Hidden Value: A 3-Part Approach to Hiring High-Potential Employees

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The renowned French economist, Jean-Baptiste Say, once described an entrepreneur as someone who redirects economic resources from lower-yield endeavors to higher-yield ones, essentially expanding the notion of entrepreneurship beyond its literal translation as “one who undertakes” to emphasize value creation.

For founders bootstrapping their ventures, the quest to maximize value with limited resources, especially when it comes to hiring, can be daunting. The allure of hiring seasoned C-level executives with impressive resumes and extensive LinkedIn profiles may be strong, but it’s often financially out of reach for smaller businesses. To overcome this hurdle, value-driven entrepreneurs must develop the skill of identifying talented individuals on the cusp of their potential blossoming.

These high-potential employees, often referred to as HIPOs, may not boast extensive CVs, making it challenging to assess their potential. Enter a three-part method developed by Chad Rubin, co-founder of Skubana, who successfully grew his company to $5 million in revenue with a team of HIPOs before selling it to 3PL Central.

Rubin criticized the conventional hiring process as “broken,” questioning how one can truly evaluate a candidate’s potential in a mere 45-minute interview. His innovative alternative comprises three key steps:

  1. Conceal a Hidden Treasure – Many young job applicants cast a wide net, applying for every available position. Rubin, however, sought individuals who displayed attention to detail and a genuine interest in his business and the specific role. To identify such candidates, he cleverly embedded an obscure request within each job posting. For example, he asked applicants to include their favorite ’90s band in their cover letter. Rubin’s aim was not to compile a music playlist but to discern who had meticulously read the entire job posting.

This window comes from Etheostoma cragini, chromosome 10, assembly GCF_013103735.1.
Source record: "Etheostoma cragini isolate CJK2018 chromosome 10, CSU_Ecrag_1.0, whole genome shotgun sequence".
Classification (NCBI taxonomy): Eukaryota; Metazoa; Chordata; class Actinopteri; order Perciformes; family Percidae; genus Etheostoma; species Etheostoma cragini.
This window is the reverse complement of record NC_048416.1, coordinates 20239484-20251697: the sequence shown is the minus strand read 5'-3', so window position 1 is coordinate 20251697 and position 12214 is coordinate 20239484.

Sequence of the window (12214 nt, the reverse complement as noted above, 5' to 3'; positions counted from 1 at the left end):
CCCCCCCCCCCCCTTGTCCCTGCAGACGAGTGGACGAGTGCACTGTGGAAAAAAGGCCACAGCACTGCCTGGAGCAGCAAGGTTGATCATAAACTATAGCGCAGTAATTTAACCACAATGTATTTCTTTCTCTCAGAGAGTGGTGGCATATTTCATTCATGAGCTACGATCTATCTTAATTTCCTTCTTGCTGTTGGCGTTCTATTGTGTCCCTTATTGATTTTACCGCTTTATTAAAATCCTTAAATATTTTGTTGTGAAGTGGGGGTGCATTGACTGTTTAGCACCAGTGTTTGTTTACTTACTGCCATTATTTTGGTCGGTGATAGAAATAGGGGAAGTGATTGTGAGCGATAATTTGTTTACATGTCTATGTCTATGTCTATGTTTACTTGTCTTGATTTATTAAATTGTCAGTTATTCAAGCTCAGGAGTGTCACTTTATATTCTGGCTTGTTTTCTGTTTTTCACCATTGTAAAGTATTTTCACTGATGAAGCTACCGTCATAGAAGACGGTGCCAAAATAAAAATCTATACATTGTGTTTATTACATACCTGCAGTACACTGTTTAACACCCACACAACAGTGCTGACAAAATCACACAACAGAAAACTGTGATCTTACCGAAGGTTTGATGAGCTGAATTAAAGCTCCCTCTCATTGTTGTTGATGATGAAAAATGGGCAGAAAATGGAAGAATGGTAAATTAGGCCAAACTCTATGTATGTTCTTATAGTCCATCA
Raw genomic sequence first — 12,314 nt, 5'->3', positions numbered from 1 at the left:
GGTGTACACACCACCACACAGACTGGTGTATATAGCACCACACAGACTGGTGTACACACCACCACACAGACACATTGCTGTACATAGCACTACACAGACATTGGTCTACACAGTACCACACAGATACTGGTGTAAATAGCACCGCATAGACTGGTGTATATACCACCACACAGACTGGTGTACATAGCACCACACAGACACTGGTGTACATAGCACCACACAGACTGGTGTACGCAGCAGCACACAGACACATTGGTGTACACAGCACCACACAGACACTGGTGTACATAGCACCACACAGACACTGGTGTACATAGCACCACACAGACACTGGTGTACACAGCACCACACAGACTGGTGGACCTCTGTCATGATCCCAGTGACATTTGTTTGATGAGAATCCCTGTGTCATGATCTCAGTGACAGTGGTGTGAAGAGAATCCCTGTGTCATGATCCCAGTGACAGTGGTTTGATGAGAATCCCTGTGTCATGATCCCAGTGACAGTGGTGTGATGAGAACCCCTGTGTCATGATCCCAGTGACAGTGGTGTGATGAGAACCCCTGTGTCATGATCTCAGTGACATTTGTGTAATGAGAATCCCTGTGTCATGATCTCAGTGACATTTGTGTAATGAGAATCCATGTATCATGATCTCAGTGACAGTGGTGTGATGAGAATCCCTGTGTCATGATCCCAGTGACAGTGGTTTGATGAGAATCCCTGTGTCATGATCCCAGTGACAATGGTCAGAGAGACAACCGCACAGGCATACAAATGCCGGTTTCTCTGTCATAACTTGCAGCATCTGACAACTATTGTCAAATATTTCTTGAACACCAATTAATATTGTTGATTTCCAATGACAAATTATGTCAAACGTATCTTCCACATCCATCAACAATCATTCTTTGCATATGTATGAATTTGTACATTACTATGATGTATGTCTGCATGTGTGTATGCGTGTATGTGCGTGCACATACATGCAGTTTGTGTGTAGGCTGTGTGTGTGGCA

2. Pattern Recognition – Recognizing that traditional interviews often fall short in assessing a candidate’s potential, Rubin turned to pattern recognition assessments to gauge their intellectual capabilities. He discovered an online puzzle that required candidates to identify patterns within a series of images, providing a reliable measure of their cognitive potential.
  3. Assess the Fit – Once satisfied with a candidate’s cognitive abilities, Rubin shifted his focus to evaluating how well they would integrate with his team. Rather than relying solely on standard interviews, he employed a Culture Index psychometric test to assess psychological attributes beyond IQ, enabling him to gauge their compatibility with the company’s culture.

Another valuable psychometric assessment to consider is the Kolbe A Index, which measures individuals’ instinctual approaches to action. Here’s a practical example of how to leverage a Kolbe score when hiring a manager responsible for daily operations, considering attributes rated on a scale from 1 to 10:

  • Fact Finder: 6-8 Evaluating how someone gathers and shares information, aim for someone who strikes a balance between thorough information gathering and avoiding analysis paralysis.
  • Follow Thru: 5-8 This category focuses on how candidates organize and design. Look for someone with a penchant for initiating systems, structure, and organization, scoring relatively high here.
  • Quick Start: 4-6 Assess how a candidate deals with risk and uncertainty, seeking a balance of risk aversion. Be cautious of scores too low (e.g., 1), as they may not align with an entrepreneurial company’s ethos.
  • Implementor: 3-7 This category delves into how candidates handle tangible aspects and spaces. Ideally, find someone in the middle who can maintain operations effectively and construct tangible solutions when needed.

This distinctive three-step hiring strategy, combined with effective assessment tests, will empower you to consistently recruit high-potential employees, even at the entry level, and unlock concealed value for your organization.